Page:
• Run is the horizontal distance traveled by each tread from riser to riser, or the depth of the tread, which should be a minimum of 10”. The total run is the horizontal distance or run between landings. It is the horizontal distance from the lower edge of the stringer, to the upper rear edge of the stringer.
  • The going is the horizontal distance from the front edge of the tread overhang to the front edge of the next steps overhang. It is the clear stepping space of the tread and should be a minimum of 10”. The total going is the horizontal distance from the forward edge of the bottom tread, to the rear edge of the uppermost tread on a stringer.

The step overhang is the portion of the tread that projects past the riser or riser line of the step directly below it. It may be squared, slightly rounded or beveled at the edges, or fully rounded or bullnose. The overhang is also called the nosing.

Do Stairs Need Overhang?

The overhang has been used for centuries in many countries to widen a narrow tread or for aesthetics. It provides more space for the toe on the ascent, and for the heel on decent. Modern studies have shown that the heel actually tucks into the space under the overhang on the descent.

Similar studies have also demonstrated that the nosing visually highlights the edge of the step, making it safer. Based on such practices and studies, the building code identifies what is necessary.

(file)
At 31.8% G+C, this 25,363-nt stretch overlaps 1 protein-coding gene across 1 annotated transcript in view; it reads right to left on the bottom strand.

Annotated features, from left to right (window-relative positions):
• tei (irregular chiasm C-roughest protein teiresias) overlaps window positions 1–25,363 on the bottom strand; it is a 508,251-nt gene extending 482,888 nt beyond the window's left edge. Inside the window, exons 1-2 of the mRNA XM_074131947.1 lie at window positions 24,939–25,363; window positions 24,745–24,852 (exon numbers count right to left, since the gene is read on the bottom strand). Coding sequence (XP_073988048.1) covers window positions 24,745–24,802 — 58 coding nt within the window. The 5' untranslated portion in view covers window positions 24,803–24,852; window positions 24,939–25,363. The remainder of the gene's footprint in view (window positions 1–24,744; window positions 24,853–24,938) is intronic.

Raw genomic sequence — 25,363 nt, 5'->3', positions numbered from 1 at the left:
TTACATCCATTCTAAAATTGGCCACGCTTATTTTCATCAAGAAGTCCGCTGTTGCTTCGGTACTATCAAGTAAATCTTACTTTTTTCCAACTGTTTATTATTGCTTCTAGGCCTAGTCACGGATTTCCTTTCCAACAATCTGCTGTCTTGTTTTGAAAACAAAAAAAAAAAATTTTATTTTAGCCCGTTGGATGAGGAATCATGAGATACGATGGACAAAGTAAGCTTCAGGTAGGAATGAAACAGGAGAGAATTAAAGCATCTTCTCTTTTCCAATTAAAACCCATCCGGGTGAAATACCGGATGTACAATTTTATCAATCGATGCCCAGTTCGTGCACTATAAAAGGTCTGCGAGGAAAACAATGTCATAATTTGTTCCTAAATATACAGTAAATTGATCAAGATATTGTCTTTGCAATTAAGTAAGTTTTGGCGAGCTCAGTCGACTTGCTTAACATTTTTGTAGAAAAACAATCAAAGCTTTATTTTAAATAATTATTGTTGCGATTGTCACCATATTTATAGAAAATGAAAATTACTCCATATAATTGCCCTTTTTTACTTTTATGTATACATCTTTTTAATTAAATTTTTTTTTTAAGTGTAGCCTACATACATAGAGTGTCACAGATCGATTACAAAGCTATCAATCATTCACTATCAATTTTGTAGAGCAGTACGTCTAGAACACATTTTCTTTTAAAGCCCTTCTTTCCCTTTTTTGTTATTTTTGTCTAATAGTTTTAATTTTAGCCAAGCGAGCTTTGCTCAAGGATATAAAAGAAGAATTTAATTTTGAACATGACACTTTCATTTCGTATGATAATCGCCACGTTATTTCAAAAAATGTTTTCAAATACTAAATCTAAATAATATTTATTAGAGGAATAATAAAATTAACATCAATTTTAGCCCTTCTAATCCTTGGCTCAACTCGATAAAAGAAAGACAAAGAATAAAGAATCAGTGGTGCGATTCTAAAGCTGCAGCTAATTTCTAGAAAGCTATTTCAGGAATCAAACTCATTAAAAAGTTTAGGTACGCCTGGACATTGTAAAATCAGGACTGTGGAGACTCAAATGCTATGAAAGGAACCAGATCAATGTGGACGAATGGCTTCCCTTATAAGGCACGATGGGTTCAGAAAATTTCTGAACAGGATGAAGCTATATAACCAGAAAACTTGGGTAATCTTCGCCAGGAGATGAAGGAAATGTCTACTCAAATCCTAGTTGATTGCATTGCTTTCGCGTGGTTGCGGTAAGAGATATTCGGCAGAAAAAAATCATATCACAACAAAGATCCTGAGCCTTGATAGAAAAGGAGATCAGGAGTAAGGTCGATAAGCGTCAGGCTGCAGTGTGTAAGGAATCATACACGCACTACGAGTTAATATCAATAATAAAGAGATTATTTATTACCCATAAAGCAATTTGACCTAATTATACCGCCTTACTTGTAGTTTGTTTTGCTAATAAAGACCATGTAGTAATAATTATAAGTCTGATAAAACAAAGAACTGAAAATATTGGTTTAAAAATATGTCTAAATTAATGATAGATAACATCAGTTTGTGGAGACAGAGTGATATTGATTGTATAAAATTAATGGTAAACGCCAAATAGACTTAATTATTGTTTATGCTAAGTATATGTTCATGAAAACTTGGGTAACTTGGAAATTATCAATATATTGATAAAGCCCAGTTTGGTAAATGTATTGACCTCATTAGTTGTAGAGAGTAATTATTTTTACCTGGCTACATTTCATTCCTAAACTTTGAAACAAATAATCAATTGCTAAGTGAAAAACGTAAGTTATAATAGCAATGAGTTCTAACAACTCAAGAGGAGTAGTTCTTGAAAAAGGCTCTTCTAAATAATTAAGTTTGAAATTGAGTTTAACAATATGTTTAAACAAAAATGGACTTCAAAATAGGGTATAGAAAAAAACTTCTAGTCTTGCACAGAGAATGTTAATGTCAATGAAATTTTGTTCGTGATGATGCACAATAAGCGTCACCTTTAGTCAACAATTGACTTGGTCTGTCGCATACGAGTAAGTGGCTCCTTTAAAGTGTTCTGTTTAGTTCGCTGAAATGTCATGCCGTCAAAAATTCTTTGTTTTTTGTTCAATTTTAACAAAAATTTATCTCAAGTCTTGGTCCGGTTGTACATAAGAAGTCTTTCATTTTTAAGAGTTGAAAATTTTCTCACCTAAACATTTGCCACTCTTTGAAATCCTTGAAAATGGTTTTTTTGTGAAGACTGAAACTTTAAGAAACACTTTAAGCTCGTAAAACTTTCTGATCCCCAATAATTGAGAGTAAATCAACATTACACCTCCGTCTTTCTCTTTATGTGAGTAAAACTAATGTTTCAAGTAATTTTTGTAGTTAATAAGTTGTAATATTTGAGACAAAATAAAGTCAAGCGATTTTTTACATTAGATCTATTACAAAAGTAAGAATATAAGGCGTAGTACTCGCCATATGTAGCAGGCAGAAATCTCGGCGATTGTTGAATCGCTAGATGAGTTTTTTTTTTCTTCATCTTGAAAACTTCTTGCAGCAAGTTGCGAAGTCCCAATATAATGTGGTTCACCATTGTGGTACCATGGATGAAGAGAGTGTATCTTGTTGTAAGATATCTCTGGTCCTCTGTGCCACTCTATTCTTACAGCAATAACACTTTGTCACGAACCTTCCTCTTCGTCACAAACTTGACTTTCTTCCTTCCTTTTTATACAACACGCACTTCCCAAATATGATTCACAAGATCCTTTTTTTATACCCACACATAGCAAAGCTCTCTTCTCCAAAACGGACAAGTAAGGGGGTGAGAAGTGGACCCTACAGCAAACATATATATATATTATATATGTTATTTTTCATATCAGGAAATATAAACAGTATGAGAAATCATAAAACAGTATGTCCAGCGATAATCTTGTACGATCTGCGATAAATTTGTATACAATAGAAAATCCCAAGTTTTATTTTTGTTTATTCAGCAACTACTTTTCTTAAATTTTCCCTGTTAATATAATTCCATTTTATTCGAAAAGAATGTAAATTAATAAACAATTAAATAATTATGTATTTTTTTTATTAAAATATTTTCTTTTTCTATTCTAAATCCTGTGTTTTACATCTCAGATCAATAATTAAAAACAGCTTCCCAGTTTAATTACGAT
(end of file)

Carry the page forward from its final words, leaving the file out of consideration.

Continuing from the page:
The International Residential Code (IRC or ICC) sets minimum and/or maximum guidelines based on common construction practices and research for safety purposes. It is reviewed and updated every 3 years.

The current publication is the 2018 version and Section R311.7 addresses stairways. Many countries and states adopt some or all of the IRC for their Building Code, so a good place to start any building project is with a review of the local building codes.

According to the 2018 IRC – Sections R311.7.5.2 and R311.7.5.3, the minimum tread depth is 10-inches excluding any overhang. Stairs must have an overhang between 3/4″ to 1-1/4” to increase the depth of the step, making it better for descent while maintaining a clear 10-inch going for the ascent. Treads that are 11-inches deep or greater do not require an overhang.

How Much Should a Stair Overhang the Riser?

Determining how much a stair should overhang is all part of stair construction. The total rise against the acceptable rise of individual steps identifies the number of treads. The total run divided by the number of treads identifies the depth for each step.